3 Dead, Thousands Displaced as Historic Levels of Flooding Hit Louisiana
Three people were killed, one person is missing and thousands have been displaced as historic levels of flooding wreaked havoc across Louisiana over the weekend, officials said.
Emergency responders worked to rescue residents from danger on Sunday as water levels continued to rise, three days after they began rapidly rising following a significant amounts of rain.
Governor John Bel Edwards declared a state of emergency as thousands were forced from their homes including the governor himself. He and his family were made to leave the Governor’s Mansion when chest-high water filled the basement and the electricity was shut off, the Associated Press reported.
At least 7,000 people had been rescued so far and 5,050 people were staying in shelters due to flooding, taking cover in government and Red Cross shelters, Edwards said. Others are staying at private shelters, including those offered by churches.
More than 1,000 homes in East Baton Rouge Parish, more than 1,000 homes in Livingston Parish and hundreds more in other areas were damaged in the flooding that also saw the evacuation of nursing homes and the closing of highways.
Cars were stranded along Interstate 12, which was closed for miles. Motorists stuck on the road were forced to make do and many resorted to sharing whatever they had.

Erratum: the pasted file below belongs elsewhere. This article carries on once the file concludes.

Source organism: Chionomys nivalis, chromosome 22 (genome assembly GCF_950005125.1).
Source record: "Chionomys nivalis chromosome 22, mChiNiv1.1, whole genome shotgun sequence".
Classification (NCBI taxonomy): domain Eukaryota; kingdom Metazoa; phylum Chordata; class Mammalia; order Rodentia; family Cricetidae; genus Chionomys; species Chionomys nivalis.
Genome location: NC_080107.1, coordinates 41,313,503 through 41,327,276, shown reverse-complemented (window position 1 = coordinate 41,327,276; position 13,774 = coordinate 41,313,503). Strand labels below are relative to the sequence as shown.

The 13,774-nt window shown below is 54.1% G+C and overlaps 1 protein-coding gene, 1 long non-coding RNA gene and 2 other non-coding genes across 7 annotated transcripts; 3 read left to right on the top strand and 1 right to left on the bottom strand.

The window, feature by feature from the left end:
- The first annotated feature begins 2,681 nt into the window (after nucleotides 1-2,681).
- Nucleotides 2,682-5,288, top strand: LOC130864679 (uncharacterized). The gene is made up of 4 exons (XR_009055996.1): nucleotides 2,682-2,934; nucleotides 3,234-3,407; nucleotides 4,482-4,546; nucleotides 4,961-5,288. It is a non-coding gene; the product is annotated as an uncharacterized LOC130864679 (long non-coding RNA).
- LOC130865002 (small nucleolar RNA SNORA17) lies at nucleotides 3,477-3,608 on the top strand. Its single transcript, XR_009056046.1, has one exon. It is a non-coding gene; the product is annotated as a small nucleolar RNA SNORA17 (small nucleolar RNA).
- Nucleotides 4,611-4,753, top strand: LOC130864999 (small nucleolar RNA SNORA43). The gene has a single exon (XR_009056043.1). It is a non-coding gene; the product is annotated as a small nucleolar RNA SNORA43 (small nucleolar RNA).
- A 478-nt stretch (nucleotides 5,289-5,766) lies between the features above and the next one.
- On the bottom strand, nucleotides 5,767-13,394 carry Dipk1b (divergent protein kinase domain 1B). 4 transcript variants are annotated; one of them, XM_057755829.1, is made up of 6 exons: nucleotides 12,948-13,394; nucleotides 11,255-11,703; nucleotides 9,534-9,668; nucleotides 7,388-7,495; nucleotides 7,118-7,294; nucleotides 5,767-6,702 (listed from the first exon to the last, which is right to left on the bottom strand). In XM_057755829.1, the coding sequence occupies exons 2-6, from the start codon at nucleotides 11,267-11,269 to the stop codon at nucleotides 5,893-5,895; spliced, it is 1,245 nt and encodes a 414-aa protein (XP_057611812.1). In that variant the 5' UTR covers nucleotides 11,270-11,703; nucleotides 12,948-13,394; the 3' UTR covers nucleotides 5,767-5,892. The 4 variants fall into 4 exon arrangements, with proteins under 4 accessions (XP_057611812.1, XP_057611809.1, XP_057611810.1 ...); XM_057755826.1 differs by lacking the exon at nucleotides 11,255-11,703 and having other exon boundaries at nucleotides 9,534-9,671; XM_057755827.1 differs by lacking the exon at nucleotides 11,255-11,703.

Alex Cobb of Baton Rouge, who had been stuck since about 11 a.m., told the AP that a produce truck about a mile up the road shared its stock with drivers.
“They opened up their truck and started giving out fruits and vegetables to people," she said. "People are surprisingly upbeat. I don't know how long that is going to last because it's getting kind of hot. We just want water."
Edwards urged residents to remain patient, even as the rains subside, saying real risk will remain even when the water doesn’t.
“Don't get out and sightsee," Edwards said.
Between six and 10 inches of rain fell on parts of Louisiana Friday and several more inches fell on Saturday, the National Weather Service reported. Some areas were hit even harder, including Baton Rouge, which saw 11 inches, while Livingston saw more than 17 inches.
Mississippi Governor Phil Bryant declared a state of emergency for several counties in his state as well as the area was pounded with rain.